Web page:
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Time to let the show house go?

show house

Picture: Denese Zaslansky, CEO Firzt Realty Company; Tony Clarke, managing director Rawson Property Group; Dr Andrew Golding, chief executive Pam Golding Property group; Bruce Swain, CEO Leapfrog Property Group

Has our Covid-changed world rang the final bell for the traditional show house?

For decades the traditional show house has been part and parcel of traditional real estate practice. Mostly held on Sundays, but also on other days, an open viewing gave buyers the chance to view a home at their leisure with the estate agent at hand to answer any questions they may have. There was a buzz and an excitement that a virtual tour can’t replicate. Thousands of homes were sold as a direct result of show days and last year many of the major traditional estate agencies were still firmly of the belief that the show house will never go out of fashion.

However even before the pandemic, there were concerns raised about the safety and security risks of opening a home for public entry. Now there is also the added health risk of exposure to the coronavirus to consider.

These days estate agents have the following to consider about hosting a show house:

Safety and security

The past few years have seen an increase in reported incidences where opportunistic criminals posed as buyers to gain entry into homes to steal and/or rob once inside. Cilna Steyn, director SSLR, says robberies, harassment and so on is a very real risk. Consequently, the risk for an estate agent that they are exposing themselves too, their clients and the occupants of the home, has been talked about in the industry for a while now.

“The agent hosting the show house takes responsibility for the belongings of the occupant at that time, which could lead to major legal battles in cases where items go missing or damaged,” warns Steyn.

Read more: Has SA become too unsafe for show houses?

Cost

Cost is another factor. In Cape Town estate agents have to register and pay (R2100 new registrations or R1 321 renewals) for permits to display show house notice boards. This is an expense that many small agencies can hardly afford after months of no or little income due to the lockdown.

Exposure to Covid-19

During to the ongoing coronavirus pandemic estate agents are obliged to ensure all physical viewings comply with the COVID-19 health and safety regulations of the Estate Agency Affairs Board (EAAB). In terms of the regulations, estate agents must meet a host of safety requirements among them completing a questionnaire with each prospective buyer about their possible exposure to the coronavirus and their health, taking their temperature and recording it before allowing them to enter the home.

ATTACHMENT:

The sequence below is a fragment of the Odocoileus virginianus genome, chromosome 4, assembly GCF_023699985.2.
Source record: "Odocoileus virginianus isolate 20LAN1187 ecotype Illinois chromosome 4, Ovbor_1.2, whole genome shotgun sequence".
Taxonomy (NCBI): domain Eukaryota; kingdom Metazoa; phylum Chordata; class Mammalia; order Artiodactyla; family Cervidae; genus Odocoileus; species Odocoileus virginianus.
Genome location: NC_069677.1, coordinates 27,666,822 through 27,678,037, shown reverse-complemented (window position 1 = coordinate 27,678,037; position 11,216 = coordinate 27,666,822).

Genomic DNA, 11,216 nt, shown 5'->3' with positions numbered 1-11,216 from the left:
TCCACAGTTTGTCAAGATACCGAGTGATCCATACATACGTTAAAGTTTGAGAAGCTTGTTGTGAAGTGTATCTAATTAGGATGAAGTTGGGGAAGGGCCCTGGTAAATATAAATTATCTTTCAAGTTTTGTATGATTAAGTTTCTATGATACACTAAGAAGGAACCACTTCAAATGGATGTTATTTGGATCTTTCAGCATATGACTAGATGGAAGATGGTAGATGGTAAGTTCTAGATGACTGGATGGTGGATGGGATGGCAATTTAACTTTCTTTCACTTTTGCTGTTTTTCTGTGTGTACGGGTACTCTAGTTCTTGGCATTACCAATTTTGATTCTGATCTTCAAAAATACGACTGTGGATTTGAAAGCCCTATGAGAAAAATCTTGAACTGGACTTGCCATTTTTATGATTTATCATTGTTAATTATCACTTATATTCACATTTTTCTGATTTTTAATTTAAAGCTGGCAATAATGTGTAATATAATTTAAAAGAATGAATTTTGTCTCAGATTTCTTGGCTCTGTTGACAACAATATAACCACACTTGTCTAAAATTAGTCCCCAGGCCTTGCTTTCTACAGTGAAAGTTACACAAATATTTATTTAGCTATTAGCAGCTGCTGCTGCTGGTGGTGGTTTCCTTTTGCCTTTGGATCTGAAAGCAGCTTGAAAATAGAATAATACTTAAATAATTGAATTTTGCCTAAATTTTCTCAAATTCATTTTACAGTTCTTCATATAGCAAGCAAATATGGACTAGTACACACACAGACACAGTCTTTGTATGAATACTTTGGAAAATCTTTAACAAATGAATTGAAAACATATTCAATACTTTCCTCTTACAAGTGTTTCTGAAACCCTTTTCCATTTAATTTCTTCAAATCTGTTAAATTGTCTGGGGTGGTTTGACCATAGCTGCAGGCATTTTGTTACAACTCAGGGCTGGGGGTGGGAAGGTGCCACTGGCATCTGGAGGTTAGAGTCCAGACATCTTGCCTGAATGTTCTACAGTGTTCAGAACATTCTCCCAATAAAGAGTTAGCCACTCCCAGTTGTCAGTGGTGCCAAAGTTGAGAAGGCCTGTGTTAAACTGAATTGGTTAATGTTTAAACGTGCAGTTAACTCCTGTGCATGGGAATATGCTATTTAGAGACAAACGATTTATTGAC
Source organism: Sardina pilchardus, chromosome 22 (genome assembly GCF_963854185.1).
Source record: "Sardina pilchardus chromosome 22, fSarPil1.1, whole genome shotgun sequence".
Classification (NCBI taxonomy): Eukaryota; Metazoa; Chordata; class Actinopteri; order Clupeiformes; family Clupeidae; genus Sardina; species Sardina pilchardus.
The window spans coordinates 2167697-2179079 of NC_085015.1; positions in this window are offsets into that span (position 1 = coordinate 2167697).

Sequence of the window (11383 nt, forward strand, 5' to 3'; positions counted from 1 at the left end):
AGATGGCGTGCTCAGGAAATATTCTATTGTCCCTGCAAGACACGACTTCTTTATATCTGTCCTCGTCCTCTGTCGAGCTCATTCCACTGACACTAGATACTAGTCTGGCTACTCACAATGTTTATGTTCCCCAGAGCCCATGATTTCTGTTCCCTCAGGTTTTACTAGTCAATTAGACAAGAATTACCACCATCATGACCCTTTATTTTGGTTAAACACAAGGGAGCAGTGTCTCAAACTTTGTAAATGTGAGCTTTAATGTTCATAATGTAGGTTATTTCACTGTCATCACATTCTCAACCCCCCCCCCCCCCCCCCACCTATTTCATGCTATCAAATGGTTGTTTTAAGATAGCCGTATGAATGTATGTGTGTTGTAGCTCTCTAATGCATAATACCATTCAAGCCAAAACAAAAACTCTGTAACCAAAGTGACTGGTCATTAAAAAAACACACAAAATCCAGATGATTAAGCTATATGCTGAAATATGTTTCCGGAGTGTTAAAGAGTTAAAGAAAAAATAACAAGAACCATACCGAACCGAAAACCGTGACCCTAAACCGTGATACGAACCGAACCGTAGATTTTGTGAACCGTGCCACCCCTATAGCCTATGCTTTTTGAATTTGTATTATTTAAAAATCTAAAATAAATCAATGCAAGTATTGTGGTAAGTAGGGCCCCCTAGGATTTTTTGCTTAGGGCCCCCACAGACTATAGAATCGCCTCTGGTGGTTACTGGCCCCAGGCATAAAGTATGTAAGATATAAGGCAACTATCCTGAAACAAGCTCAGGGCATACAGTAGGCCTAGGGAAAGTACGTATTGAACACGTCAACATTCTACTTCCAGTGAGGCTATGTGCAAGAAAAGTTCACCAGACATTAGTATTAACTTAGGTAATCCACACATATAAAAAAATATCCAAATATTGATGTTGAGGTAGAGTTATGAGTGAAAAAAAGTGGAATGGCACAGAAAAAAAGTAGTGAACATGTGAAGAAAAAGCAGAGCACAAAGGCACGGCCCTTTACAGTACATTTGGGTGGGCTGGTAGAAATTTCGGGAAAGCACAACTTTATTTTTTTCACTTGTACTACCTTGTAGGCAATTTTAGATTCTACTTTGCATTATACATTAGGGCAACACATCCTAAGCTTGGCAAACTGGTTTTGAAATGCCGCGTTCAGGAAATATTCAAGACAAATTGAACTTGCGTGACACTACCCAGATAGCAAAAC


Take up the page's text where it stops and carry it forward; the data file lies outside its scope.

In fact, the EAAB guidelines advise that all property viewings should be virtual and physical viewings should only take place once the agent made sure the person(s) is “definitely interested” in buying the property.

Tony Clarke, managing director Rawson Property Group, says it is impossible to comply with this guideline and host a ‘normal’ show house as people will be appearing out of the blue. “An agent has no way to determine a buyers “definite interest” before exposing the seller’s property to such undue risk,” he says.

Liability

As mentioned, estate agents are legally responsible to ensure reasonable steps have been taken to ensure the safety and security of the home and all inside. The coronavirus pandemic has added exposure to the virus as another possible liability. According to Marlon Shevelew, director Marlon Shevelew & Associates, if an estate agent fails to take the steps a reasonable estate agent would have taken then the agent may be liable if someone viewing the house contracted COVID-19. “But if the agent took all the steps a reasonable agent would have, and complied with all the requisite regulations, then it is hard to contemplate a situation where an agent would be liable for any damages suffered by someone who had attended the open house.”

Steyn warns it is very important to remember that you may be prosecuted for attempted murder if you are aware of the fact that you are or could potentially be infected with the SARS-CO-V2 virus and you knowingly expose other people too it. Or worse, if you knowingly expose another person to the virus and they get sick and die, you may be prosecuted for attempted manslaughter.